Picture of housing health

Updated: 2013-08-06 09:40

By Lan Shen and Stephen Green (China Daily)

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In the third-tier cities, such as Changsha, Fuzhou, Shenyang, Nanchang, Hefei, Zhengzhou, Changchun, Haikou, Guiyang, and Baotou, inventories do not appear to be a problem. After peaking between the second half of 2011 and early 2012, inventories in the third-tier cities gradually fell to about five to six months worth of sales by the second quarter this year.

Thus, our inventory model suggests that China's housing supply problem may be concentrated in the second-tier cities. The rule of "the smaller the city, the worse the inventory problem" certainly does not appear to hold, at least according to data for the 30 largest cities.

Our second set of data, provided by consultancy company Soufun, covers 40 cities. These cities include four first-tier cities, six second-tier cities, and five third-tier cities, plus 25 "new" lower-tier cities. The figures include apartments that have been authorized for sale or pre-sale - those which have received the "for sale" license - and includes both those under construction and those completed.

The average monthly number of homes for sale in third-tier cities has been falling this year, to 3.4 million as of June, while the monthly floor space available for sale in lower-tier cities below tier three has stayed almost flat for the past 18 months. In other words, the small cities appear to be stuck with inventory, though we do not see evidence of rising inventories here.

However, one cannot rule out the possibility that apartments are being kept off the market to avoid unnervingly high inventory numbers. Developers may postpone applying for the final sales approval if they sense the market cannot absorb their stock.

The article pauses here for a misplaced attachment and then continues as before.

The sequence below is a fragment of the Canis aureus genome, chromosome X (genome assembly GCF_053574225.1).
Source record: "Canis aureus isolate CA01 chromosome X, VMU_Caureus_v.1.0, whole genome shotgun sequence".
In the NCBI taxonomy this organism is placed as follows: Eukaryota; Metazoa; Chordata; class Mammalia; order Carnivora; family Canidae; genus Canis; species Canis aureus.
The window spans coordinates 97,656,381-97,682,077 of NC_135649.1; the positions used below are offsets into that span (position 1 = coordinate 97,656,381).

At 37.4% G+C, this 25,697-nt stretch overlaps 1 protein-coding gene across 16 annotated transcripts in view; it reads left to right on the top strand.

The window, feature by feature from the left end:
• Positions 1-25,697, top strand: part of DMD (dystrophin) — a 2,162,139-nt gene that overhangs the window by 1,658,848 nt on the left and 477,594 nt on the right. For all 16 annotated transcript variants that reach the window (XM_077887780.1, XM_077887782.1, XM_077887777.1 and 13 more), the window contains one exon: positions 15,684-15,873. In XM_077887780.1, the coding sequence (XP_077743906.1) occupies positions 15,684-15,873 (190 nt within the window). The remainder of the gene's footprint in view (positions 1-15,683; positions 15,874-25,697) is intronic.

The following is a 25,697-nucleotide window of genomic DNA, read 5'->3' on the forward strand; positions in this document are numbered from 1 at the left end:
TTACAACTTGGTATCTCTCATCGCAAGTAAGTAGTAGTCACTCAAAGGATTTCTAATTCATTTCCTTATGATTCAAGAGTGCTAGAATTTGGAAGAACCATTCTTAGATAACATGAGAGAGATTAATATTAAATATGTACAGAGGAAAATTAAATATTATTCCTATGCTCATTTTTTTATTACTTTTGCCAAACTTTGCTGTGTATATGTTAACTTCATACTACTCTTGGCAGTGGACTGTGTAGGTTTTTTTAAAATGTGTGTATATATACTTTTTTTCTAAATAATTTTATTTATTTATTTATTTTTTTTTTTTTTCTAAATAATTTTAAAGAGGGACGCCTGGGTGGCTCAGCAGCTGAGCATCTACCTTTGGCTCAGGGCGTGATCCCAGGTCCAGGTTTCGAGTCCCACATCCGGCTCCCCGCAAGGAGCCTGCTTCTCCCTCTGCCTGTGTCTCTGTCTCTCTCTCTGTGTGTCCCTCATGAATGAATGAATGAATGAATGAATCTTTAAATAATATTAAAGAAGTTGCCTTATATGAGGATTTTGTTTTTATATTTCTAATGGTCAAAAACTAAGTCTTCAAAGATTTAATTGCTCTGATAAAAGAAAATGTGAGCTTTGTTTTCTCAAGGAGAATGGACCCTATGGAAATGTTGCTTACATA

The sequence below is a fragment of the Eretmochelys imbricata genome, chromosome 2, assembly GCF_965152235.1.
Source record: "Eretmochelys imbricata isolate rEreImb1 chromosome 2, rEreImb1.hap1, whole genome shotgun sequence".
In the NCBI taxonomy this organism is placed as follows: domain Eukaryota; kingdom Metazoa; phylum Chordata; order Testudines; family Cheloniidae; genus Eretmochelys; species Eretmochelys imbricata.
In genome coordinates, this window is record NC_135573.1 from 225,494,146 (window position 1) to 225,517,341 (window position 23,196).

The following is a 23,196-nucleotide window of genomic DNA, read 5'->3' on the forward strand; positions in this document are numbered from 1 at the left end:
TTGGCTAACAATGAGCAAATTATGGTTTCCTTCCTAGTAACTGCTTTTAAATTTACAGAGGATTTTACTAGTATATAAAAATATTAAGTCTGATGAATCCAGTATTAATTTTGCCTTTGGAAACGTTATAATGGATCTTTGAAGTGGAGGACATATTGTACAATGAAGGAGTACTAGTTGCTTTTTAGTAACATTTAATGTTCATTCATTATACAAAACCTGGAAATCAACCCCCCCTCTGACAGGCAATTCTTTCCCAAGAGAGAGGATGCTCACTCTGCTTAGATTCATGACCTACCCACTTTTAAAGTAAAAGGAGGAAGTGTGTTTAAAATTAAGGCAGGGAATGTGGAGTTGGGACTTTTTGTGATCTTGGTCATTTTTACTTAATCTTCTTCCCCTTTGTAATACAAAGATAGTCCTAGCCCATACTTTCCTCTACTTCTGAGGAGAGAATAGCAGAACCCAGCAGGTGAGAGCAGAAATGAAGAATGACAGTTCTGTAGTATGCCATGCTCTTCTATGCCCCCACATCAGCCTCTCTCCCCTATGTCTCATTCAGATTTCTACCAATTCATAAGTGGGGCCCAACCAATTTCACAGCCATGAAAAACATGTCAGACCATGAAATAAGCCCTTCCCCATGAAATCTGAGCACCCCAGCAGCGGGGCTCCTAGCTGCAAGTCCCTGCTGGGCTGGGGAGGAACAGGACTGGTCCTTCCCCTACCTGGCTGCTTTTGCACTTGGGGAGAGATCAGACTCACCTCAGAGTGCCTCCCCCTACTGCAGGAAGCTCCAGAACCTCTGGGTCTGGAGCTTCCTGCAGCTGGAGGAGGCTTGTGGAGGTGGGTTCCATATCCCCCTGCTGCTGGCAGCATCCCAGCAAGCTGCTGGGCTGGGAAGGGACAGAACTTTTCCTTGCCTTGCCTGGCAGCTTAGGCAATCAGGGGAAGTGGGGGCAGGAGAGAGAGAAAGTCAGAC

Finally, we have land purchase figures, the only available data that cover more than 300 cities. The land markets in the small cities appear to be recovering well, annual sales growth accelerated to 50 percent in May and June, after bottoming out in early 2012. The land market suggests that developers are seeking to add to their land banks in smaller cities, implying that oversupply is not a widespread problem there.

China has some 650 cities of which probably around 300 drive the national residential real-estate market. In such a large market, all kinds of events and activity will occur, including situations like Ordos. However, despite the ghost town stories, the picture in smaller cities looks resilient.

It is true inventories are high in some cities - and this will concern developers there - but, a closer study of the land market activity suggests that developers have enough cash and confidence to buy more land and the floor space available for sale in lower-tier cities suggests stable market dynamics. This portrays a healthier picture of China's property market than the poster towns of Inner Mongolia.

Lan Shen is an economist and Stephen Green is head of Greater China Research at Standard Chartered Bank.

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